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Killing me softly: Why the short form is strangling the game we love

22nd November, 2016

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22nd November, 2016
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Every thing that is old should be new again, when it comes to the rescuing of the first-class cricket scene in Australia.

Firstly, let us establish that first class cricket, ODIs and T20s are only related by a vague de facto relationship. More accurately by proximity. That’s about all.

The embarrassing performances of the Australian Test team, particularly in relation to the batting, can very simply be explained away – poor technique and temperament.

Forget the ODI and T20 performances, that isn’t Test cricket, where occupation of the crease is everything. There is no technique or stability at the top of the top of the order!

One can only but dream of the Simpson-Lawry or Langer-Hayden times.

The contrast between the Aussies and the South Africans is as wide as the Nullabor Plain. The South Africans have far better technique and fighting qualities. They are playing Australia on our own turf and conditions and showing us how to do it.

The fundamental concept of batting is either playing forward or back, not from the popping crease as many of the Australian batters are doing. This results in them being caught in “no man’s land” and in big trouble and that is where many of the Aussies are to be found.

Hashim Amla is a wonderful example of excellent foot work and openers, Alastair Cook and Dean Elgar show all the fighting qualities required for Test cricket.

Twice in consecutive innings Australia has collapsed badly. The true worth of an opening batsman is not recognised until they fail. David Warner has only got past 50 twice in his last 11 Test innings.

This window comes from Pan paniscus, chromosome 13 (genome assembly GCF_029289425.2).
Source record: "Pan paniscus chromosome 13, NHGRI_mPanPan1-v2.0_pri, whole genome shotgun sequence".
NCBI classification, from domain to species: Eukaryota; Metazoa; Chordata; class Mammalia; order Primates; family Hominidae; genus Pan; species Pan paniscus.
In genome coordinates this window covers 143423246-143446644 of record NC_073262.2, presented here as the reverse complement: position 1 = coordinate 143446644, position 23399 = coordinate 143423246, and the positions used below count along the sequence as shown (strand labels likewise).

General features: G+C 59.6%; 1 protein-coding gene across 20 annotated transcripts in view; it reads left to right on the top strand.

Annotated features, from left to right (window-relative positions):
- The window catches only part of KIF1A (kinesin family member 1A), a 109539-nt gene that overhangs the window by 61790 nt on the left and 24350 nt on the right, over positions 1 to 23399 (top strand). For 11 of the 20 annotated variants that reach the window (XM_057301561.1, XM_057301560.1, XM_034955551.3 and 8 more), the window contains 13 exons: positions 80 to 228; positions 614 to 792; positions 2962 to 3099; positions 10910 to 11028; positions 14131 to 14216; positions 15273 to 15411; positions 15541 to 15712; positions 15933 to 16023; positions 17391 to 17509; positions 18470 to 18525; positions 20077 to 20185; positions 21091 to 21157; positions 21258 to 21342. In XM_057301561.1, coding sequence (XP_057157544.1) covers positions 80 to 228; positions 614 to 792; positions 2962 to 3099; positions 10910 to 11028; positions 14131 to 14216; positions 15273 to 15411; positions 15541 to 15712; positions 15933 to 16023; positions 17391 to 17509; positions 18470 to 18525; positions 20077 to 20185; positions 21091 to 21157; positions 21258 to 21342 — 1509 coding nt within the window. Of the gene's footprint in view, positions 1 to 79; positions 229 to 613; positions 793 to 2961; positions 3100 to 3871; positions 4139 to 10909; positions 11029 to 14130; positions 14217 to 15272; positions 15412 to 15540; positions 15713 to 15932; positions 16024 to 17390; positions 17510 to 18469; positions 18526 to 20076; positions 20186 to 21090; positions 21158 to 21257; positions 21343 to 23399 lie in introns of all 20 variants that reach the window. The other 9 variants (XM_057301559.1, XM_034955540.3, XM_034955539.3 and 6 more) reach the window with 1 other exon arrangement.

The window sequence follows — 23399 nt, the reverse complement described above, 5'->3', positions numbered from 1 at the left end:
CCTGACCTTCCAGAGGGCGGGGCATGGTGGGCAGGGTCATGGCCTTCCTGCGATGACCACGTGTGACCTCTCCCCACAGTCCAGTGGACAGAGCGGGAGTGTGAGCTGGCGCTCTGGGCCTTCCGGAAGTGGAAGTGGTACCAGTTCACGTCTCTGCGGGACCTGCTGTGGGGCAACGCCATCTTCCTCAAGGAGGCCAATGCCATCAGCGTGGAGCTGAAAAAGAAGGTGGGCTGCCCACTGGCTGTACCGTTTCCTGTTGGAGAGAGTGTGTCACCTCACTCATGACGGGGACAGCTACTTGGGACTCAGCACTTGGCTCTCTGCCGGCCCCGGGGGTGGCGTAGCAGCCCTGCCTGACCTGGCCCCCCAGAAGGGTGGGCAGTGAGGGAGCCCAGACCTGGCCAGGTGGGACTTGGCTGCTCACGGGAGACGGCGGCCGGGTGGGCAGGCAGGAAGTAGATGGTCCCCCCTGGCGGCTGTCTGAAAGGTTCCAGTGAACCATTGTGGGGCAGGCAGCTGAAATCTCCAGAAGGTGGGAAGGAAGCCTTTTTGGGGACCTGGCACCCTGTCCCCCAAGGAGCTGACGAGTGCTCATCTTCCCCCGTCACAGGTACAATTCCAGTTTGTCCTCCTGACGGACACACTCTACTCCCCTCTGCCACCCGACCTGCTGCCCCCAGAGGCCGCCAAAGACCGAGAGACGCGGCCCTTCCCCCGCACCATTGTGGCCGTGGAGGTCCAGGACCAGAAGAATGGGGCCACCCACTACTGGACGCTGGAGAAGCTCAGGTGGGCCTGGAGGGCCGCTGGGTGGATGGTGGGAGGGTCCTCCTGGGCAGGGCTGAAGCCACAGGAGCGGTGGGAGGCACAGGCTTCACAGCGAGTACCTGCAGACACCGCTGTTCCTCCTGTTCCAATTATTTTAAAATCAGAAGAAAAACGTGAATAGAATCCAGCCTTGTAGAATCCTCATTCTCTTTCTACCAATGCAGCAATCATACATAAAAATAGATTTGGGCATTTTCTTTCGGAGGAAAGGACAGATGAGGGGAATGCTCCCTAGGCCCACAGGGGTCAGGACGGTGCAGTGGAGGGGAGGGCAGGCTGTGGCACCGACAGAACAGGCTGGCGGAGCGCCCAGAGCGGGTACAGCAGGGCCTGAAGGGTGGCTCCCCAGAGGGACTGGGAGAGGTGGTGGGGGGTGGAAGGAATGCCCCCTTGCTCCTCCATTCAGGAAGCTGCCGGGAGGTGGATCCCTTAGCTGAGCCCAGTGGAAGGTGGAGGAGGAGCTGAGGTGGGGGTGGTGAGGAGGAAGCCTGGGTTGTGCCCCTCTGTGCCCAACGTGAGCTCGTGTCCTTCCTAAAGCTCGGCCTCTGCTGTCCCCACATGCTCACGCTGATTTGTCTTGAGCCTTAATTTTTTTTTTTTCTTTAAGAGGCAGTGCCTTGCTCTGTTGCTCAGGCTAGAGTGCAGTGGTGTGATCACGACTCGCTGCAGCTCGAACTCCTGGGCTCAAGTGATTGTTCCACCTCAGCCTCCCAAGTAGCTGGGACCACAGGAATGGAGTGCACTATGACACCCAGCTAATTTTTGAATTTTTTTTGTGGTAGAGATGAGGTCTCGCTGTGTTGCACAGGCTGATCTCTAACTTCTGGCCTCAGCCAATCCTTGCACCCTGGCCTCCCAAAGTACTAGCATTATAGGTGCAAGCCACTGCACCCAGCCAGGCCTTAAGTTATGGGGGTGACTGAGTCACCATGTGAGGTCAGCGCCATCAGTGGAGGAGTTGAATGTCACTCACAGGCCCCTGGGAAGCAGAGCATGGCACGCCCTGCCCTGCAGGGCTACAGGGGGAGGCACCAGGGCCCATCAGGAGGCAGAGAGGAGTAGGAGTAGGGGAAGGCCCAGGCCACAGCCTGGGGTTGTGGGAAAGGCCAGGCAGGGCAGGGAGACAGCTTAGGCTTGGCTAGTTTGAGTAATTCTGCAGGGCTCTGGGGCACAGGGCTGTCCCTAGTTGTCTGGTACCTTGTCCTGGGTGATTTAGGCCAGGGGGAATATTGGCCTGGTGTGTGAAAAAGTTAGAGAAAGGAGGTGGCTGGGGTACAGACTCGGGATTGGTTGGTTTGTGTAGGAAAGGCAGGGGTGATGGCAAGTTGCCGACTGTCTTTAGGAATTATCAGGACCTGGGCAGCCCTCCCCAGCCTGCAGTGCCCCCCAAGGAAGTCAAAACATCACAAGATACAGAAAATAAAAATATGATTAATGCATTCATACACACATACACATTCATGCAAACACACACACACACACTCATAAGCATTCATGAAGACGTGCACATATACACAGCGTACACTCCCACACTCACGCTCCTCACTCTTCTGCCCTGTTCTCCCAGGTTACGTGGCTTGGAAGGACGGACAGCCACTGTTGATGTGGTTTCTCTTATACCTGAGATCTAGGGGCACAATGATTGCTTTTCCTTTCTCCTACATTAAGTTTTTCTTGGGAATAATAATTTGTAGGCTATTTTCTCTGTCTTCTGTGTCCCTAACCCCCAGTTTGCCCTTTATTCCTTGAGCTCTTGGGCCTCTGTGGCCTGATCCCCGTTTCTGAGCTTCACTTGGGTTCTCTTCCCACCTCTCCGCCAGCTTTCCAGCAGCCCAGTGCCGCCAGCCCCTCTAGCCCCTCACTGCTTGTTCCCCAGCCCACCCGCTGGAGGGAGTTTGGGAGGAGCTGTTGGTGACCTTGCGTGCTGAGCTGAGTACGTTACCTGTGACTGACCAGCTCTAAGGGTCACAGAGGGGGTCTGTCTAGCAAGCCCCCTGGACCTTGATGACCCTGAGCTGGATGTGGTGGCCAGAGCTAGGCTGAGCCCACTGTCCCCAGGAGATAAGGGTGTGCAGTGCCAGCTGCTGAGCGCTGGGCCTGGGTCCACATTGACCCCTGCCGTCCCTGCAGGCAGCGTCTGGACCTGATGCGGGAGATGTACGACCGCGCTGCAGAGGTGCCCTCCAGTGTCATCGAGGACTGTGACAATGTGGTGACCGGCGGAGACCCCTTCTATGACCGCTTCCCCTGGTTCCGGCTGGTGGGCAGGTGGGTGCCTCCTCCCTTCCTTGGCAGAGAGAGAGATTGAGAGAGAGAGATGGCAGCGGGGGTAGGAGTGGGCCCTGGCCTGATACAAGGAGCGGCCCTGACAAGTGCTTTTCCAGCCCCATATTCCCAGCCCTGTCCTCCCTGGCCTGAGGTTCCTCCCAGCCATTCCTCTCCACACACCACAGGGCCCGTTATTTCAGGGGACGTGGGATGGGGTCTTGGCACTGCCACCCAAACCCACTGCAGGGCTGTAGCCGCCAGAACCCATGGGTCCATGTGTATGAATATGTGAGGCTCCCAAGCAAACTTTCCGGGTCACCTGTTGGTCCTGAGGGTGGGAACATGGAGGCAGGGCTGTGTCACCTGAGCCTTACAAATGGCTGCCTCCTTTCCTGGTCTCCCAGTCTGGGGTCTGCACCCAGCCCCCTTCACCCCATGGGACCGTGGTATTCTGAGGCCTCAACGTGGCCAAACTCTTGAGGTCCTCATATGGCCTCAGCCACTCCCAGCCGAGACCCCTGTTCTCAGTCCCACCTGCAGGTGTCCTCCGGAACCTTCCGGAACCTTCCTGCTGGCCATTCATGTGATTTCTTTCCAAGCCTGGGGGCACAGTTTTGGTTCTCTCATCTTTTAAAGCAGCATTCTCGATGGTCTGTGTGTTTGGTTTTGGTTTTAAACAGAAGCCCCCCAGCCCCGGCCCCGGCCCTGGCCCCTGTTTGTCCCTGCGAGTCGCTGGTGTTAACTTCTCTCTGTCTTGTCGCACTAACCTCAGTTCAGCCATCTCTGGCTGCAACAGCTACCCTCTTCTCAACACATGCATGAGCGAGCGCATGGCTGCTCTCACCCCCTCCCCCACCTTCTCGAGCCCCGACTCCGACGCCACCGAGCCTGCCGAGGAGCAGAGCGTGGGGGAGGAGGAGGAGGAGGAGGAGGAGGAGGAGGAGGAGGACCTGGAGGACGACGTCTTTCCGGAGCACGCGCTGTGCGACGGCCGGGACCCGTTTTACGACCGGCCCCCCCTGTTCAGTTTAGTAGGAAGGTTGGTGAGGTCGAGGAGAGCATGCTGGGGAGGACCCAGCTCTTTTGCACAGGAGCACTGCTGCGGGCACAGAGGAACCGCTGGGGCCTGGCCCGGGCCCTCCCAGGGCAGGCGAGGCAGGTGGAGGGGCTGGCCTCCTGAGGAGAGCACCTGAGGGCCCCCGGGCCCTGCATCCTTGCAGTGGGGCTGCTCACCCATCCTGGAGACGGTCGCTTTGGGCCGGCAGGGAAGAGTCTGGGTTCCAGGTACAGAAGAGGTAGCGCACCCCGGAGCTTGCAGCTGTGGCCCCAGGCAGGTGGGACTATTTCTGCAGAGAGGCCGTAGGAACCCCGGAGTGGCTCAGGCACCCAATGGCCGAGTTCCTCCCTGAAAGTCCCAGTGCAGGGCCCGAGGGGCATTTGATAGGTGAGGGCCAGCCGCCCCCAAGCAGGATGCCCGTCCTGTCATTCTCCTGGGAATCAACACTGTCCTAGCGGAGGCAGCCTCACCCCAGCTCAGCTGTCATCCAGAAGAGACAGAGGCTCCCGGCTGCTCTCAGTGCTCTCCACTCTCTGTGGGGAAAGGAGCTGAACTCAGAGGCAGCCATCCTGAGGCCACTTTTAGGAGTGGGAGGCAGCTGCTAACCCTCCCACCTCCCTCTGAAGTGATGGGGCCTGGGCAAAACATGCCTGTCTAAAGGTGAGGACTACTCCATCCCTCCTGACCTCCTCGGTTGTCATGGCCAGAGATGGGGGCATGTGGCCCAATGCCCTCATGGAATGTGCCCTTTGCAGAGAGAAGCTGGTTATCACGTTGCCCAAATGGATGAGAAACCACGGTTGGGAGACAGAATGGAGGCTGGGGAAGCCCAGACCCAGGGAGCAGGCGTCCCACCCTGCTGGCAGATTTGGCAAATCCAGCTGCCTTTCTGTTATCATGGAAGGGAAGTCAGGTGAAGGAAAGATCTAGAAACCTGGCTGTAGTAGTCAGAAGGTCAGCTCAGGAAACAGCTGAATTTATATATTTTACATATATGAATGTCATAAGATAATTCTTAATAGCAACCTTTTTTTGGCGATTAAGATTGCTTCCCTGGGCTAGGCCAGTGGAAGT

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Shaun Marsh, Joe Burns they come and they go. There is no stability at the top of the order.

The solution to the problem should be in the younger up-and-coming players, with technique. But where are they? Gone missing.

Ever since the selection of a mature Michael Hussey, the selectors have lost foresight and filled holes with Chris Rogers, Adam Voges and now Callum Ferguson.

Short term solutions, to long term problems. Was Ian Chappell and Shane Warne’s selections, at an early age, a gamble, sure they were, but did they pay-off? Big time I would suggest.

The standard of Sheffield Shield cricket has slipped, as the majority of the Test squad play very little Shield cricket due to rest and other commitments.

The changing of the points-scoring system in the Shield competition, with no points being awarded for a first innings lead, has virtually turned the Shield competition into a slogfest in searching for an outright decision, in four days.

A century scored from 120 balls faced may be a great way to achieve a Shield result, but is certainly not good preparation for the combativeness of Test cricket.

Runs have to be earned in a five day Test match, not slogged. The South Africans are patient, methodical and have a detailed plan of attack. They admit to this.

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The same can be said for their bowling. Patience, accuracy, they are prepared to work with the concept of it being a war of attrition. They are happy to wear the batsmen down.

Sheffield Shield cricket is no longer a good preparation for Test cricket, and certainly isn’t a good predictor of success at Test level.

The influence of ODI and T20 is having a huge influence on Australia’s Test performances.

The money making success of ODIs and T20 cricket may be a lucrative carrot for both players and administrators alike, but it may well be in the process of killing off the real game.